Israel's central bank cut its policy rate by 25 basis points for the second time this month to 1.25 percent to "narrow the gaps between the Bank of Israel's interest rate and the rates in major economies worldwide, in order to weaken the forces for appreciation of the shekel."
The Bank of Israel (BoI) already cut its rate in a surprise move on May 13 when it said it would intervene in foreign exchange markets to weaken the shekel which has appreciated in response to due to the start of natural gas production, rate cuts by other central banks, continued quantitative easing in major economies and moderate global growth.
In its statement today, the BoI said "the expansionary policy of central banks in major advanced economies is expected to continue, according to their announcements, in coming year as well."
Other factors cited by the BoI include inflationary expectations that are slightly below the midpoint of the central bank's target, a lower budget deficit that will moderate the growth in demand, mixed global growth and government measures in the housing sector that are expected to moderate demand in the housing market.
The BOI said it would continue to monitor economic developments and use its available tool to achieve price stability, encourage employment and growth, support the financial system and "in this regard will keep a close watch on developments in the asset markets, including the housing market."
Financial markets were split in their expectations to today's policy meeting by the BoI, with those expecting a rate cut pointing to the minutes from the May 13 meeting that showed that half of the bank's monetary committee had voted for a 50 basis point reduction but Governor Stanley Fischer had used his tie-breaking vote to limit the cut to 25 basis points.
From the BoI's policy meeting in March, when it left rates steady, to the day before its unscheduled meeting on May 12, the shekel had risen by almost 3 percent against the U.S. dollar. But following the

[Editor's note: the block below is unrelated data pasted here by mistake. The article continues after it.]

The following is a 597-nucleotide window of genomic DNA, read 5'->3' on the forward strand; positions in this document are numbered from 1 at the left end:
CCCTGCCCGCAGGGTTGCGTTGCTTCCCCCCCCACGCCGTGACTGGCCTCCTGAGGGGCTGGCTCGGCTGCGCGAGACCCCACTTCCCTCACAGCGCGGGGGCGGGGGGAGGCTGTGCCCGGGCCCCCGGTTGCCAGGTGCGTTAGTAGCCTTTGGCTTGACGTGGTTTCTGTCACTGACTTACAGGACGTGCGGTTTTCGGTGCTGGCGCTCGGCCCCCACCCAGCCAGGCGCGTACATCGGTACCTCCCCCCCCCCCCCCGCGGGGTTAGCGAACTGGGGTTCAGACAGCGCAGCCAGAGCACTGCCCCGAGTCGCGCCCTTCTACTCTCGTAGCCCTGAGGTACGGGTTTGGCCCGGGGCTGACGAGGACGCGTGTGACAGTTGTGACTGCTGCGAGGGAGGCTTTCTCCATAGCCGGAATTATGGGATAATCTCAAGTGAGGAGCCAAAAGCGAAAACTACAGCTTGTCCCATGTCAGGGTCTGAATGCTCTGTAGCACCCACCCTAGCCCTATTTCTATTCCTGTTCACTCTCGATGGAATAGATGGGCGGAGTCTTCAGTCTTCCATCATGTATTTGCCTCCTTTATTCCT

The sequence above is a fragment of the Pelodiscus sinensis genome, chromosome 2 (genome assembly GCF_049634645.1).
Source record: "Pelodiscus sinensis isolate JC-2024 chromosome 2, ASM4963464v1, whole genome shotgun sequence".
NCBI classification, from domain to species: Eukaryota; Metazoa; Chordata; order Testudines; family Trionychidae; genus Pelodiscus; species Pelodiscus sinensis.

surprise rate cut on May 13, the shekel reversed course and fell by about 3.9 percent, the BoI said.
This decline broke the trend of continued appreciation since mid-2012. Following today's rate cut, the shekel fell to 3.71 per U.S. dollar, down from 3.57 prior to the May 13 rate move, nearing the 3.73 rate at the start of this year.
In 2012 the BoI cut its policy rate by 100 basis points but May's cut was the first this year.
Israel's inflation rate fell to 0.8 percent in April from 1.3 percent in March, below the central bank's lower bound of its 1-3 percent target range.
Since the BoI's first rate cut this month, inflation expectations have risen slightly to just below 2 percent from 1.7 percent and inflation expectations for 2 years and longer range from 2.3-2.5 percent. Expectations for the BoI's policy rate one year from now range between 1.3 and 1.45 percent.
Recent indicators of economic activity show moderate growth in the first quarter and mixed trend in April, with exports up by 5.6 percent in the first quarter after declines of 10 and 5 percent respectively in the previous two quarters, bringing it back to the level in the first quarter of 2011.
In the first quarter, Israel's Gross Domestic Product rose by 0.68 percent from the fourth quarter for annual growth of 3.42 percent, up from 2.6 percent.
The government's budget plan, if approved, should cut the deficit target to 3 percent of GDP in 2014, down from 4.65 percent in 2013, moderating the growth of demand.
The BoI said the global economy continued to present a mixed picture in the past two months, with the main risks emanating from Europe, according to the International Monetary Fund, with medium
term risks include recession in Europe, fiscal crises in Japan and slower than expected growth in developing countries.